Friday, April 12, 2019

Potato Leek Soup with Lovage, Rosemary and Bacon

Last week there was a fellowship dinner at church and I didn't really want to stress too much with the preparation, because we had a lot planned to coordinate. Quarta returned from Mexico very early Sunday morning (and with a knee injury which we didn't know about until then), Steve was going to need to pick up Steve's mom and take her and Quarta in one car to the service only while Tertia and I went earlier for Sunday school. Anyway, this soup fit the bill.

If you haven't tried lovage, it's an herb that is in the celery/parsley family, is an easy to grow perennial, and is abundant this time of year. It's a strong flavor, kind of like celery on steroids... a little bitter even, but it mellows with cooking. It is growing very well in our garden at the moment, and was used quite a bit by the ancient Romans - so it has that historical appeal going for it as well. Anyway, this soup turned out very well and I'm only sad there were no leftovers.

1 large leek, cleaned, cut in half lengthwise and chopped (including the green tops if they are tender enough)
1 large onion, chopped

Saute in about 3 T butter or olive oil, or a mix of both. Add

1-2 stalks celery, chopped
2 stalks fresh lovage with leaves, chopped finely
2 sprigs rosemary, leaves removed from stems and finely chopped (about 1 T)

When soft, add

4-6 C water
1 T vegetable soup base
4-5 peeled, diced potatoes

Cook until tender (above picture). Soup can then rest in fridge overnight until ready to finish, or you can transfer it to a crock pot for the rest of the steps.


about 2 C milk
about 1/2 C heavy cream
1-2 handfuls of crumbled bacon bits (Costco sells these in bags, and we always have one in the freezer)
salt and pepper to taste

Cook on low (whether in the crock pot or on the stove) until thoroughly heated but avoid letting it boil. I kept the crock pot on low during Sunday school and turned it to "warm" during the church hour.

I can't decide if it's the lovage or the rosemary, or both, that make this potato soup a cut above the average. Definitely the bacon helps too.

Tuesday, April 9, 2019

Spring Break Recap

Spring Break had a different feel to it this year. Steve kept working, Quarta went to Mexico on a work trip with Cedar Tree, and Emma stayed home with me. We did a few small things around the house, went swimming at the community center once and signed her up for her pass card to swim more for free, but were mostly pretty lazy. I did go to the Quiltfest Northwest, put on by the Clark County Quilters, held at the fairgrounds.
There is a Vancouver Tapestry, which is really long so it isn't displayed that often. I had never seen it before, but it depicts in beautiful wool-on-linen embroidery the history of Clark County.
This was probably my favorite of the quilts displayed, and I could imagine being able to make it myself. One of the themes was blue and white quilts.

This one went wild with Kaffe Fassett fabrics.
The work on this was stunning. It reminded me a little of my tree quilt, but the little flying geese circles in the middle border would be incredibly difficult.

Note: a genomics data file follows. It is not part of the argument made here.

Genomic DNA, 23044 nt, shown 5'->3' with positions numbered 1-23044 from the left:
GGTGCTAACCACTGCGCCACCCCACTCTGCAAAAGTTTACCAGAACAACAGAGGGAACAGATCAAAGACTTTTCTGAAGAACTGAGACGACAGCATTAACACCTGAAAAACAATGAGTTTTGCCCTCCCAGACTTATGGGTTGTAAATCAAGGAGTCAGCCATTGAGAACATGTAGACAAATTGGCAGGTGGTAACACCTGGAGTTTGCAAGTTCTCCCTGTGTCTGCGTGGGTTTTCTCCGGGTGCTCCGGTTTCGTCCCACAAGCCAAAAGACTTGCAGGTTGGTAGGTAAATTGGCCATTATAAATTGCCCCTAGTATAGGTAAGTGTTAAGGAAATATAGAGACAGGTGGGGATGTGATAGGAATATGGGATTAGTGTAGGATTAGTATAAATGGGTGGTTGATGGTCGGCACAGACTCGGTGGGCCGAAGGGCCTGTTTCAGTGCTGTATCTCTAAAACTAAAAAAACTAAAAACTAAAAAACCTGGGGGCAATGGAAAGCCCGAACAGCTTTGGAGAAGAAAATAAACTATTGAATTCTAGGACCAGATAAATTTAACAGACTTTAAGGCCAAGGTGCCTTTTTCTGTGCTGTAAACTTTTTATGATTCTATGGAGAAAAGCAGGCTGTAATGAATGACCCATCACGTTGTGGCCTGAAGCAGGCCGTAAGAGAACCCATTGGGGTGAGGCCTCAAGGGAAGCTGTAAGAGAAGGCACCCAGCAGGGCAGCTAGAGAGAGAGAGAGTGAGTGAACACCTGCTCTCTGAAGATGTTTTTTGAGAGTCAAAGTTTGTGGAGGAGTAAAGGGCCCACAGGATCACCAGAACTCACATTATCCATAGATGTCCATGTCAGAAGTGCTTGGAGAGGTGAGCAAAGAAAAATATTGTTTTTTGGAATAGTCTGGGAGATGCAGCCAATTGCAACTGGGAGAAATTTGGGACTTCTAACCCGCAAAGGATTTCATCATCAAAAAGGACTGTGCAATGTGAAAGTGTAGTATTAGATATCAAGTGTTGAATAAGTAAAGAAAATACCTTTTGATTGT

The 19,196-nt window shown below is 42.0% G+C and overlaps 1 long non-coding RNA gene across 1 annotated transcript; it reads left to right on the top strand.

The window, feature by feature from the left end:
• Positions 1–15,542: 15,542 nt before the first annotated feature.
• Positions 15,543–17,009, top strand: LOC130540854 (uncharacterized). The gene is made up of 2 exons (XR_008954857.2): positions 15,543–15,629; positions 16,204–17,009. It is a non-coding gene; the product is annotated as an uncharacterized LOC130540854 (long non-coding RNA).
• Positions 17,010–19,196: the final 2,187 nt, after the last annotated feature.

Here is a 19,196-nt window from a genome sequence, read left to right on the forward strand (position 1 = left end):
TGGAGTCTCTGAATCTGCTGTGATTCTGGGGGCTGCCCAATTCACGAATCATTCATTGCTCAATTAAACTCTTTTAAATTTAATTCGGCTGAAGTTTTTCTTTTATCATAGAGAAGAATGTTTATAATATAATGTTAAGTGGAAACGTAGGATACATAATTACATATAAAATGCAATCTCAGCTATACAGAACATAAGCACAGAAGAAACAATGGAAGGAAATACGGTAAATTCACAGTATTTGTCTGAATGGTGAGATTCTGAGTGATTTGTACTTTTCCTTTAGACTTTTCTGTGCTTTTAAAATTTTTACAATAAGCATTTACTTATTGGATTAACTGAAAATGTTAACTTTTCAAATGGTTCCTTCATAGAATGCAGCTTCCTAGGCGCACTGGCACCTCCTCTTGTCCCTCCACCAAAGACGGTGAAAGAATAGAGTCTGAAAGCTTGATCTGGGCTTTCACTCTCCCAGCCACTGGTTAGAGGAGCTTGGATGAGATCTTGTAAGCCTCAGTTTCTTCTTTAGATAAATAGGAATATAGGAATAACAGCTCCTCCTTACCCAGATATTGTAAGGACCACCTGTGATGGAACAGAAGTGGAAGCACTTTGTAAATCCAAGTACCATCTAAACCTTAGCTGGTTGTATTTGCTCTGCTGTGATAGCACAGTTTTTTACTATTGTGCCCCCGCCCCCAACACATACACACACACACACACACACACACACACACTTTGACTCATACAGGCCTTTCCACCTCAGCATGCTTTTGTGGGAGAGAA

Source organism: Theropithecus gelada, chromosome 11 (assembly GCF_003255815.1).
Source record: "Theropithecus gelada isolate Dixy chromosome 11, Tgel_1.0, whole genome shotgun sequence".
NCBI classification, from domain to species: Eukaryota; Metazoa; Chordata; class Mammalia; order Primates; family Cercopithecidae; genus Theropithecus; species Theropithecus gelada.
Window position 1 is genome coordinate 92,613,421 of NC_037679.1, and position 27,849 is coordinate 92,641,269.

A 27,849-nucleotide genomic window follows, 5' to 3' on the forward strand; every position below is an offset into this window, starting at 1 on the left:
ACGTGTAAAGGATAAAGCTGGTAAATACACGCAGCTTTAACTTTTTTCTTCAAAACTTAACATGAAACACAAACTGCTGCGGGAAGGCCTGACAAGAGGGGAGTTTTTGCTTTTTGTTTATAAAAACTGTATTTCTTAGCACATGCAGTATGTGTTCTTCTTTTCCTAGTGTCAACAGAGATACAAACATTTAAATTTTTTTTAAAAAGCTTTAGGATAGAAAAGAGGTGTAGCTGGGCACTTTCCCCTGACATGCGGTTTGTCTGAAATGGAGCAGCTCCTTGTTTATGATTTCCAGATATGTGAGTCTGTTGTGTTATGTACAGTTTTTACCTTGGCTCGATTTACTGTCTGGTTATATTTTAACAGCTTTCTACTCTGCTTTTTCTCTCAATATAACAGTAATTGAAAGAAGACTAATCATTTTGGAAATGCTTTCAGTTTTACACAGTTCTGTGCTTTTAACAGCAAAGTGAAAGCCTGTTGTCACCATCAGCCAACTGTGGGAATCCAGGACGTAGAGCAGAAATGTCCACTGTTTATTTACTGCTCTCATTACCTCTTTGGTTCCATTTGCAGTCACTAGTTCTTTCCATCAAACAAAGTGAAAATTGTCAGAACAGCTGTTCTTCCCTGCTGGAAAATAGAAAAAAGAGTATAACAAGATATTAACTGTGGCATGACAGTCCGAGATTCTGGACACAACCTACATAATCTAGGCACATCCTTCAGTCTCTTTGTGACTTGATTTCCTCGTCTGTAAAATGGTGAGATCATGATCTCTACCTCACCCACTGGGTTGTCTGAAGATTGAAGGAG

Another one with a strong Kaffe influence.
 There were several city and traffic-themed quilts, which I captured for my civil engineer husband. This one is "roundabout."
 the London metro
 abstract traffic control
and an actual intersection in Portland.

The show was very nicely organized and I enjoyed it a great deal. One of these years I should finish all my unquilted tops.

The three of us who were home went one day to the Oregon Historical Society museum. It depicts the history of the Northwest but mostly Oregon, from a woke intersectional perspective. So you learn about the history of the Northwest from the perspective of all the people who might have felt marginalized by their treatment at the time: early African-American settlers, gays, women, Native Americans, Hispanics, and immigrants. But the Whitman missionaries were, it is strongly implied, probably responsible for their own massacre because of their insensitivity, or something.

I finished the second sock of Grellow Love by Clare Devine. The first counted toward the Lots Of Socks knitalong for World Down Syndrome Day, but the second did not. It is a fun and easy pattern to knit and I will probably use this heel in other socks.
Likewise I finished the second sock of Flower Shock by Anna Friberg.  I discovered that the mystery green yarn is Hazel Knits; the contrasting color bands are all different segments of two colorways of Knit Picks Chroma fingering. They are very pretty socks, although I wonder how practical because of the Chroma, which is not going to be very hard wearing. And it was Anna, known as Yarnesty, who informed me I had won two free patterns from her collection as a prize in the knitalong! So I checked her patterns on Ravelry and chose the Fergus socks and the Bjorko shawl. I look forward to knitting them soon... and maybe going shopping for more yarn! I'm adding to my queue faster than I'm getting projects done, but I've always enjoyed having an extensive queue.

Quarta returned from Mexico with an injured knee which required a doctor visit today and will need an orthopedist check tomorrow. The kneecap briefly dislocated and then popped back in place, which she may just be more prone to because it happened once to her other knee. This time there is more swelling but we don't think any permanent damage. We'll see. Spring is really getting into gear and we have lots of pretty flowers, which I may share next time I blog.